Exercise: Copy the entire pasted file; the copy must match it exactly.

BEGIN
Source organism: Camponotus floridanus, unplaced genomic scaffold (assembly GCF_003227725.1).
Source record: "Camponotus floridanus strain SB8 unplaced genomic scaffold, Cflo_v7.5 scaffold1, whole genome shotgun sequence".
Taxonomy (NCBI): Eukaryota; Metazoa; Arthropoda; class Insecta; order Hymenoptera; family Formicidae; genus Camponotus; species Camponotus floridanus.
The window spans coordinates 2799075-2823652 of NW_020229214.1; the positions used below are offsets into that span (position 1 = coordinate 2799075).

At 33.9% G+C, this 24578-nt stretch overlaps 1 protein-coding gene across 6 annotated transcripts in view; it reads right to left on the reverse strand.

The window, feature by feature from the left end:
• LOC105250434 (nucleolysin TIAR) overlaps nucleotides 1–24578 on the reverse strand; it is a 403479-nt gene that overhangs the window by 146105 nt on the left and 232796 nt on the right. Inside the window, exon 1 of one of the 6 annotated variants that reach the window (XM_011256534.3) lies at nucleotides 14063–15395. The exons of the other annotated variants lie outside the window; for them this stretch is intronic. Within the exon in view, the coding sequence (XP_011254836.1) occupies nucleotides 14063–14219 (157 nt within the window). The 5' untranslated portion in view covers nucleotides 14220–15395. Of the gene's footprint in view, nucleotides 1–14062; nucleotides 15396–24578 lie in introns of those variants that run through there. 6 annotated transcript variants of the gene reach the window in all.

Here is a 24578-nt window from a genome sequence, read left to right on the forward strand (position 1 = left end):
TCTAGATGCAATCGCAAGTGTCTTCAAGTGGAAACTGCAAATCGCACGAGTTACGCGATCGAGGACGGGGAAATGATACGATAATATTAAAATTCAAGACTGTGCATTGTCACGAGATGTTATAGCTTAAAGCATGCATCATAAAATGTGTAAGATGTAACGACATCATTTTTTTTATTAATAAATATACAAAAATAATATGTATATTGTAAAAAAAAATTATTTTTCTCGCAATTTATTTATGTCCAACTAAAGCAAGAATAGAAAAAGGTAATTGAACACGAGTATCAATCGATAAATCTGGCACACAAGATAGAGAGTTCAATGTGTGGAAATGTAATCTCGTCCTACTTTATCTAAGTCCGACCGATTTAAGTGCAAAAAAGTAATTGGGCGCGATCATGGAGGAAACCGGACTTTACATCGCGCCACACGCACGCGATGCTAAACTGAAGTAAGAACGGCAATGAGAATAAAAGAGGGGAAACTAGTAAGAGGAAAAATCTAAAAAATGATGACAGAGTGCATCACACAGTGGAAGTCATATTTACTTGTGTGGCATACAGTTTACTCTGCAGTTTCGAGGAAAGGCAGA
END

Source organism: Camponotus floridanus, unplaced genomic scaffold (assembly GCF_003227725.1).
Source record: "Camponotus floridanus strain SB8 unplaced genomic scaffold, Cflo_v7.5 scaffold1, whole genome shotgun sequence".
Taxonomy (NCBI): Eukaryota; Metazoa; Arthropoda; class Insecta; order Hymenoptera; family Formicidae; genus Camponotus; species Camponotus floridanus.
The window spans coordinates 2799075-2823652 of NW_020229214.1; the positions used below are offsets into that span (position 1 = coordinate 2799075).

At 33.9% G+C, this 24578-nt stretch overlaps 1 protein-coding gene across 6 annotated transcripts in view; it reads right to left on the reverse strand.

The window, feature by feature from the left end:
• LOC105250434 (nucleolysin TIAR) overlaps nucleotides 1–24578 on the reverse strand; it is a 403479-nt gene that overhangs the window by 146105 nt on the left and 232796 nt on the right. Inside the window, exon 1 of one of the 6 annotated variants that reach the window (XM_011256534.3) lies at nucleotides 14063–15395. The exons of the other annotated variants lie outside the window; for them this stretch is intronic. Within the exon in view, the coding sequence (XP_011254836.1) occupies nucleotides 14063–14219 (157 nt within the window). The 5' untranslated portion in view covers nucleotides 14220–15395. Of the gene's footprint in view, nucleotides 1–14062; nucleotides 15396–24578 lie in introns of those variants that run through there. 6 annotated transcript variants of the gene reach the window in all.

Here is a 24578-nt window from a genome sequence, read left to right on the forward strand (position 1 = left end):
TCTAGATGCAATCGCAAGTGTCTTCAAGTGGAAACTGCAAATCGCACGAGTTACGCGATCGAGGACGGGGAAATGATACGATAATATTAAAATTCAAGACTGTGCATTGTCACGAGATGTTATAGCTTAAAGCATGCATCATAAAATGTGTAAGATGTAACGACATCATTTTTTTTATTAATAAATATACAAAAATAATATGTATATTGTAAAAAAAAATTATTTTTCTCGCAATTTATTTATGTCCAACTAAAGCAAGAATAGAAAAAGGTAATTGAACACGAGTATCAATCGATAAATCTGGCACACAAGATAGAGAGTTCAATGTGTGGAAATGTAATCTCGTCCTACTTTATCTAAGTCCGACCGATTTAAGTGCAAAAAAGTAATTGGGCGCGATCATGGAGGAAACCGGACTTTACATCGCGCCACACGCACGCGATGCTAAACTGAAGTAAGAACGGCAATGAGAATAAAAGAGGGGAAACTAGTAAGAGGAAAAATCTAAAAAATGATGACAGAGTGCATCACACAGTGGAAGTCATATTTACTTGTGTGGCATACAGTTTACTCTGCAGTTTCGAGGAAAGGCAGA